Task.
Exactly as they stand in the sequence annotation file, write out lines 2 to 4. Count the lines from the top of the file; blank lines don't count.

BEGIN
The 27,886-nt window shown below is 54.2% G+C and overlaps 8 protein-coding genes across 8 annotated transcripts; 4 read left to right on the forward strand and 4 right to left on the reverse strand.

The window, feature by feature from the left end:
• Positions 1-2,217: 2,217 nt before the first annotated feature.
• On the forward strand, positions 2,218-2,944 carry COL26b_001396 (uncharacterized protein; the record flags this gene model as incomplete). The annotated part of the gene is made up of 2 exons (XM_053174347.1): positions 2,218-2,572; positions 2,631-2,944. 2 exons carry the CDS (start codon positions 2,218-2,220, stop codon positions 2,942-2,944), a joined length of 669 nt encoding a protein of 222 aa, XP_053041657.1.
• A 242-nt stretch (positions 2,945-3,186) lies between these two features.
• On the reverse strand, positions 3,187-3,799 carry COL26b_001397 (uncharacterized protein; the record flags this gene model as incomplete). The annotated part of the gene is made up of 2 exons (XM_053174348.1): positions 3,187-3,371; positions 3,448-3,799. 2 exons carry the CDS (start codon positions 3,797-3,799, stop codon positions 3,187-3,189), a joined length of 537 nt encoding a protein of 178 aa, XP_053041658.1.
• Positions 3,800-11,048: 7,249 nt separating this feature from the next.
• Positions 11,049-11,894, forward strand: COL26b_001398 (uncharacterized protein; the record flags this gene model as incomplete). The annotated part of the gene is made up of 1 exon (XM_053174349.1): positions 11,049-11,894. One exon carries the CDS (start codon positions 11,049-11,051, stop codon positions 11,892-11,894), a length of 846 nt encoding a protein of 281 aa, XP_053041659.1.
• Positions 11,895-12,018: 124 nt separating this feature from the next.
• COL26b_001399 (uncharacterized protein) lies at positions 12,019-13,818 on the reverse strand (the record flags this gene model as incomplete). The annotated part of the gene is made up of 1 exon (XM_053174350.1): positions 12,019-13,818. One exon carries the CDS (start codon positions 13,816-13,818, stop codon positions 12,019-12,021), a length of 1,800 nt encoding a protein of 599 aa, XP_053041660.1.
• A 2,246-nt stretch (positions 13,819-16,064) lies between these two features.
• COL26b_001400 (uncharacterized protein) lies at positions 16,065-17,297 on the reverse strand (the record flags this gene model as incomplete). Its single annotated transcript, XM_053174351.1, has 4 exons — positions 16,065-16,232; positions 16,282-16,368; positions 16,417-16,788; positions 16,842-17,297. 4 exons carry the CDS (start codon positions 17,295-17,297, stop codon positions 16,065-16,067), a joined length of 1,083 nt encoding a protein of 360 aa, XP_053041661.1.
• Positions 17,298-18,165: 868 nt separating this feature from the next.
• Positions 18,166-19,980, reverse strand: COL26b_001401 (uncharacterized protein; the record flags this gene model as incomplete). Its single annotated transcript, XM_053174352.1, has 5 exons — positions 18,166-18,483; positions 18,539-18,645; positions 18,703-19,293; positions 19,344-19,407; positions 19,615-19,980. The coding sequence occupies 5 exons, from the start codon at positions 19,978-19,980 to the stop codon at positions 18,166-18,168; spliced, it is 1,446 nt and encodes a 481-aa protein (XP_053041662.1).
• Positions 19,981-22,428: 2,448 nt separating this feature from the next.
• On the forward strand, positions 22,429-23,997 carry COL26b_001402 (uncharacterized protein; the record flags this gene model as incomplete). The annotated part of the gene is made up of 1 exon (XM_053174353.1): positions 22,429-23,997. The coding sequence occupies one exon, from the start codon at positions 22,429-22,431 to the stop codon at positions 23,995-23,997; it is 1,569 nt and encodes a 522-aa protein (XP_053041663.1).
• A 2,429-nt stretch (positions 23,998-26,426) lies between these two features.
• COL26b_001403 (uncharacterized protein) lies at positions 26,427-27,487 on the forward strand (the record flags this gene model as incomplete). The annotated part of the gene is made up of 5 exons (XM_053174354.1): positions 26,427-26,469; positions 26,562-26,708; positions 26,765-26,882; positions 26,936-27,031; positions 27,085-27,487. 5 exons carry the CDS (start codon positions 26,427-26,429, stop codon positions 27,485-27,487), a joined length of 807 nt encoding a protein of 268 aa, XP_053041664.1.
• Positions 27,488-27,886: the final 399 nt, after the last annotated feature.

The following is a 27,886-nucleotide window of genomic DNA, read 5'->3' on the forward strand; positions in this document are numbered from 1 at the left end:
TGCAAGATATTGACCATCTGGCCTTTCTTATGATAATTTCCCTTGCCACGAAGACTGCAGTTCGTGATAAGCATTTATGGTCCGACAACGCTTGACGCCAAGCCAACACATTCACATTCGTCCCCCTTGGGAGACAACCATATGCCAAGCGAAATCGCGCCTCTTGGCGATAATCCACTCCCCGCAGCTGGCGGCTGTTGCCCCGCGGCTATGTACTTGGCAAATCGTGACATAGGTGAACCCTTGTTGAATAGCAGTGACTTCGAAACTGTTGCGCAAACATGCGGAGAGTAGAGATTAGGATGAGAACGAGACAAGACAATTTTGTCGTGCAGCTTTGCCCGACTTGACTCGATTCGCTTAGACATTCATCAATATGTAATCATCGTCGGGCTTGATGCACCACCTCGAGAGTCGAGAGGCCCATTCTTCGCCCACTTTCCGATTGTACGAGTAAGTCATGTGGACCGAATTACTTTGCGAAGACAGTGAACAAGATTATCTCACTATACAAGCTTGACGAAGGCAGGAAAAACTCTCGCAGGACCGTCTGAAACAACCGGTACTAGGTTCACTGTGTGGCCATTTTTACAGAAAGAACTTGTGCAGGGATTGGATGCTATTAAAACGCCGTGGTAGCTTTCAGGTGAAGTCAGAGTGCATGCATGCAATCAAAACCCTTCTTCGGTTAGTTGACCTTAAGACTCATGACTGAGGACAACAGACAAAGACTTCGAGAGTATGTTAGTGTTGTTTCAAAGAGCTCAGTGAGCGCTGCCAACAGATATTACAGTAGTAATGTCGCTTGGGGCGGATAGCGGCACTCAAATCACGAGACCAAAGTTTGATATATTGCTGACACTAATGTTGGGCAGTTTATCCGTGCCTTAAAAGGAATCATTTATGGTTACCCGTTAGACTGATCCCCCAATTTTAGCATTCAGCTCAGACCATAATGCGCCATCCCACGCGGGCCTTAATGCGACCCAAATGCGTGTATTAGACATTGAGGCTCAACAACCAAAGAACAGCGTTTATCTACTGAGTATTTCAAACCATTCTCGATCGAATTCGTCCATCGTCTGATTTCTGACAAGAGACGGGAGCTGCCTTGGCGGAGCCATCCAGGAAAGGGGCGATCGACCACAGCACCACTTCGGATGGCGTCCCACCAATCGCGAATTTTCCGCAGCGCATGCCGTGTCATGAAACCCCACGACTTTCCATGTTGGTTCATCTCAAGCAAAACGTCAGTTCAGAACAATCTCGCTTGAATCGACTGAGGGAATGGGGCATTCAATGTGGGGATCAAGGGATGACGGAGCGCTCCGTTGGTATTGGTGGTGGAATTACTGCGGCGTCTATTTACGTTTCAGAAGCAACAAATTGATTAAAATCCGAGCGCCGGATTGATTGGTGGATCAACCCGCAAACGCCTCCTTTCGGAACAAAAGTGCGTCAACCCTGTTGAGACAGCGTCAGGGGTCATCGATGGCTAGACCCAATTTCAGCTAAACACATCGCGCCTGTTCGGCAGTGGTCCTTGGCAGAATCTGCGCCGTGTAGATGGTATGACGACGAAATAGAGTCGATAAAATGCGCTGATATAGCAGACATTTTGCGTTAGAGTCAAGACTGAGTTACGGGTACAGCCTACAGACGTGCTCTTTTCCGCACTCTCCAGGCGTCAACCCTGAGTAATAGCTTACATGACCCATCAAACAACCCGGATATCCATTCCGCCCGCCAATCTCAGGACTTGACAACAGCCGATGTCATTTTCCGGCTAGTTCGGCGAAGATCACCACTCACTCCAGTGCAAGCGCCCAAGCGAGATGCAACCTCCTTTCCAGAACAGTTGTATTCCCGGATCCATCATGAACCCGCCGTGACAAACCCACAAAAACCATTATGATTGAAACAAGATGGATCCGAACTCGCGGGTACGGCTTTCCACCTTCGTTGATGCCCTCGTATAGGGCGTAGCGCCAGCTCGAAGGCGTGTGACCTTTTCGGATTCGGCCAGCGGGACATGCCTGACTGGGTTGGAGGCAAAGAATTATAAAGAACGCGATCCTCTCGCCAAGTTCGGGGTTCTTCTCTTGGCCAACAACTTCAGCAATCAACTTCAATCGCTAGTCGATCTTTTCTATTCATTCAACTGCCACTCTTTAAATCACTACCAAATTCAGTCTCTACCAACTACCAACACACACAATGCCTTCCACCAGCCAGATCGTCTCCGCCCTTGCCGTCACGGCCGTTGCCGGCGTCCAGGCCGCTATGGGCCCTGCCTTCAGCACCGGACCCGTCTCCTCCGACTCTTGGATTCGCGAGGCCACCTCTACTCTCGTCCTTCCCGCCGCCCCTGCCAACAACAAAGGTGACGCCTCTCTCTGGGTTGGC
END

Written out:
The window, feature by feature from the left end:
• Positions 1-2,217: 2,217 nt before the first annotated feature.
• On the forward strand, positions 2,218-2,944 carry COL26b_001396 (uncharacterized protein; the record flags this gene model as incomplete). The annotated part of the gene is made up of 2 exons (XM_053174347.1): positions 2,218-2,572; positions 2,631-2,944. 2 exons carry the CDS (start codon positions 2,218-2,220, stop codon positions 2,942-2,944), a joined length of 669 nt encoding a protein of 222 aa, XP_053041657.1.